But, tonight that all ends because we’ve got a date to play Fallout 76 and I can’t wait to get off work so we can dive back in.
For those unfamiliar, Fallout 76 is Bethesda’s MMO set in the Fallout world. It plays very similar to the critically-acclaimed single player RPGs – especially Fallout 4. But, as it’s an MMO, the experience is tailored toward multiplayer.
As I wrote in a previous article, I’ve never been a big fan of the idea of a Fallout MMO. My favorite things about the franchise have always been the immersion and play-at-your-own-pace feel. And the MMO component kind of kills both of those for me.
Don’t get me wrong, the ’76 community is fine and the game’s actually a lot of fun to solo if you’re not into playing with a group. But, my perfect Fallout is one where the only human player characters in the game are me and the people I explicitly allow in my world.
Enter Fallout 1st
You buy the game (it usually retails for $39.99 on Steam, or you can download and play it as part of the Xbox Game Pass for PC or console) and it’s free to play after that. However, if you so choose, for about $13 a month you can get a subscription to Fallout 1st.
Most of what the sub gets you is cosmetics. Fallout 76, much like Fallout 4, leans heavily on the construction and customization aspects of the game. If you enjoy building and decorating your own spaces in a sand box environment, you’ll probably enjoy the wasteland. But, if you don’t care about how your pad, gear, and clothing looks and you just want to shoot baddies and gain EXP, you might not care so much about the bells and whistles that come with the subscription.
What really matters here is the private worlds option.
Simply put, if you’re a Fallout 1st subscriber, once you create your character and play through the opening sequence, you can then back out to the main menu and log back into your own private server for you and up to seven more people you invite. The game is essentially the same as the public version, only you have complete control over who’s allowed to play with you.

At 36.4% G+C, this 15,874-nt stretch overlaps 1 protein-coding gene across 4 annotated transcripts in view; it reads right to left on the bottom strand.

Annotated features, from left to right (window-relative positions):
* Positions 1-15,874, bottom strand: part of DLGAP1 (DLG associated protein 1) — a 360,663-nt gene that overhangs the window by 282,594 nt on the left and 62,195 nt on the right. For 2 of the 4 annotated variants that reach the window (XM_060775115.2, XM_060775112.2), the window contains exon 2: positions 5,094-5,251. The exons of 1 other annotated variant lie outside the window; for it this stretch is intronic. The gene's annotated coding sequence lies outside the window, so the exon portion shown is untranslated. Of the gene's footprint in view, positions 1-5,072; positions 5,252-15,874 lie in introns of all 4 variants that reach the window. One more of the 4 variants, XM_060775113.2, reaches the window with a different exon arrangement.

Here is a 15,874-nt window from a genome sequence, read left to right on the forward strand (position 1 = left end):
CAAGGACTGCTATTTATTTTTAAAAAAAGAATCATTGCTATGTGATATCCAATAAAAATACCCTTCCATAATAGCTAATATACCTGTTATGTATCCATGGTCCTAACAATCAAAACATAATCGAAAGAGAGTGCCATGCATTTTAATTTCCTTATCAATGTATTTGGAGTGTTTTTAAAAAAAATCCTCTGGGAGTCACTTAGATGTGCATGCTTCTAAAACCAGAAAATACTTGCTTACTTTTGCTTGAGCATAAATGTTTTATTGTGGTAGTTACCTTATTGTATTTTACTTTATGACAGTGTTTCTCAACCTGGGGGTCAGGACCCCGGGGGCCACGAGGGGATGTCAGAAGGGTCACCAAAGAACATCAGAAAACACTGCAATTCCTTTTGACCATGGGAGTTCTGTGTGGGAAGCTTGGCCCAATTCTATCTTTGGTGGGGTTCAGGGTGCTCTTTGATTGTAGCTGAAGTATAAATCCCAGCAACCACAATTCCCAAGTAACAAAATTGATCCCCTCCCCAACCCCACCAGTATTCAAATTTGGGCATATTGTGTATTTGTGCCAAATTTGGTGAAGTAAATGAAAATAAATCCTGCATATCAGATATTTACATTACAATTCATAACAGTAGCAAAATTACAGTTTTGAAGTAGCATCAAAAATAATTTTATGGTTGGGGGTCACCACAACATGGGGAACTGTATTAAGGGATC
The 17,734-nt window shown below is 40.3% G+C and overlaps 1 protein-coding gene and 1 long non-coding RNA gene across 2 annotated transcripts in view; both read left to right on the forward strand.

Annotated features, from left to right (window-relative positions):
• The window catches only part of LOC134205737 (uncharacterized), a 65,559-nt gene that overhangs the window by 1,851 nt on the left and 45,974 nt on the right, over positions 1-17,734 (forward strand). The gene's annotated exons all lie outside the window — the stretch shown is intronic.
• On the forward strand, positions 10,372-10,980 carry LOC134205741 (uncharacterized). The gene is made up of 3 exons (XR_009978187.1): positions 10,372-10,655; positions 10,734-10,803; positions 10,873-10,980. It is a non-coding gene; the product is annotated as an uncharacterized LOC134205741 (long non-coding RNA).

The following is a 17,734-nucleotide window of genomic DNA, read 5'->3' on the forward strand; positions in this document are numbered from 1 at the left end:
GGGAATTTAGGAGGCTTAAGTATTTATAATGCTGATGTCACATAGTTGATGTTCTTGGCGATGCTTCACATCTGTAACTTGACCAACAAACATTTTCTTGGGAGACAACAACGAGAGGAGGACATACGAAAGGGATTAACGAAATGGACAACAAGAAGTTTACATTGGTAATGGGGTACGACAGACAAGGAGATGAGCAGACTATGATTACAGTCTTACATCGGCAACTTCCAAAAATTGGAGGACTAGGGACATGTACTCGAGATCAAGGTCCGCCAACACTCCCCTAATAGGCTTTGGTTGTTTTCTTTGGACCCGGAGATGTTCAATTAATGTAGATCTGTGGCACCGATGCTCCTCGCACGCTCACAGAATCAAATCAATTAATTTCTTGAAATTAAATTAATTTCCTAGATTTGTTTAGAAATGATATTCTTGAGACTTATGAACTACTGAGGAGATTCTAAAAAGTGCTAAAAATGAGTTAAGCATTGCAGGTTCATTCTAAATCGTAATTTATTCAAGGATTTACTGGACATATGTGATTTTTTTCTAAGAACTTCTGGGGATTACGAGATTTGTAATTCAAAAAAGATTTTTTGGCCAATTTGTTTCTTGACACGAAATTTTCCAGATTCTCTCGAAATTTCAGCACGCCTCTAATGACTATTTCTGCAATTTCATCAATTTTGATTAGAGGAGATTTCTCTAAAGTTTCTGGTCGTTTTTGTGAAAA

The date night experience
Last night we created characters, synced up in our private world, and began our journey into West Virginia for the first time. We’d both come from the same vault and had the same goals in mind: find some better clothes, get some decent weapons, and carve out our own little slice of Appalachia to live happily ever after in.
Within ten minutes she shoots a guy in the face for threatening me and, before his body can hit the floor, I’m hacking at him with a cheap machete.
About two hours later she’s drowning in a shallow pond under the weight of a stolen monster egg as the giant, mutant creature who laid it dives in after her. I’m standing on the bank about 30 meters away trying to remember which one of my guns still has ammo in it shouting “swim swim!” while she frantically struggles to lower her encumbrance without giving up the precious egg.
During the time between we met a NPC couple outside enjoying a barbecue on their anniversary, built our own campsites right next to each other’s, and started an adorable teddy bear collection.
Fallout 76 doesn’t make these experiences happen, it lets them happen. And that’s why it’s incredibly suited for playing with your romantic partners: you’re telling your story with every step you take together.
Most MMOs make good playgrounds for romantic partners, as long as you like the game, but Fallout 76 sets itself apart with the ability to play in your own private universe. Sure, it costs more than a basic Netflix subscription, but you can always cancel it after a month and turn it back on later if you’re Mercurial about gaming subs.
It’s one thing to blaze a trail among the masses with your friends and loved ones as you work together to climb leader boards or obtain infamy, but we’re not inclined to hang out with randos when we’re trying to get our date night on.
Having the option to go private makes all the difference in the world.